BACKGROUND: The current guidelines suggest the use of triple therapy as first choice treatment of Helicobacter pylori infection, although the eradication failure rate is more than 30%. Current interest in probiotics as therapeutic agents against H. pylori is stimulated not only by the clinical data showing efficacy of some probiotics in different gastrointestinal diseases but also by the increasing resistance of pathogenic bacteria to antibiotics, thus the interest for alternative therapies is a real actual topic.
AIM: To review in vitro and in vivo studies on the role of probiotics in H. pylori infection focusing on the paediatric literature.
MATERIALS AND METHODS: Pre-clinical and clinical paediatric studies in English assessing the role of probiotics in H. pylori infection identified by MEDLINE search (1950-2009) were reviewed.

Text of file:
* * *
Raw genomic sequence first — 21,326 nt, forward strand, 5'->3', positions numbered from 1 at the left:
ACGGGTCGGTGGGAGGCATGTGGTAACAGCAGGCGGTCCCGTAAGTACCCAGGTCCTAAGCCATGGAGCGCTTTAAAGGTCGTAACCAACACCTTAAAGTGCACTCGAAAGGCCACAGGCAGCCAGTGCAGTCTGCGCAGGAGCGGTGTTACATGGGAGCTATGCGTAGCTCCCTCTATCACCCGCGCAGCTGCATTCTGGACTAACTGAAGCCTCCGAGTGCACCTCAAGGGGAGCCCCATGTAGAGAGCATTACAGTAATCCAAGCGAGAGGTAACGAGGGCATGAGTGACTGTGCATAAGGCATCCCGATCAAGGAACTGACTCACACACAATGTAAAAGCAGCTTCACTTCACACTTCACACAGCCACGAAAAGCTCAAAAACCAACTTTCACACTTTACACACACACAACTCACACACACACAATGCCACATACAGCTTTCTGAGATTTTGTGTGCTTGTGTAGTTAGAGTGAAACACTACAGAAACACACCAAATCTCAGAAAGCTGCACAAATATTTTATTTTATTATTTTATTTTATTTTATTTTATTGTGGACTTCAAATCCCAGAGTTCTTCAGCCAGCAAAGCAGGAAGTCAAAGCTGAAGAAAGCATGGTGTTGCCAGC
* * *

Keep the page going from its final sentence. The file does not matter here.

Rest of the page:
RESULTS: In vitro studies demonstrated an inhibitory activity of probiotics on H. pylori growth and that this effect is extremely strain specific. Available data in children indicate that probiotics seems to be efficacious for the prevention of antibiotic associated side-effects, and might be of help for the prevention of H. pylori complications by decreasing H. pylori density and gastritis, and for the prevention of H. pylori colonization or re-infection by inhibiting adhesion to gastric epithelial cells. There is no clear evidence that probiotics may increase the H. pylori eradication rate.
CONCLUSION: Both in vitro and in vivo studies provide evidence that probiotics may represent a novel approach to the management of H. pylori infection.
Yasar B, Abut E, Kayadibi H, et al. Efficacy of probiotics in Helicobacter pylori eradication therapy. Turk J Gastroenterol, 2010; 21(3): 212-217.
BACKGROUND/AIMS: Triple therapy with a proton pump inhibitor, amoxicillin and clarithromycin in Helicobacter pylori eradication is widely accepted, but this combination fails in a considerable number of cases. Our aim was to evaluate whether probiotic-containing yogurt affects the success of eradication. The second aim was to investigate the efficacy of probiotics in the prevention of the side effects related to eradication therapy.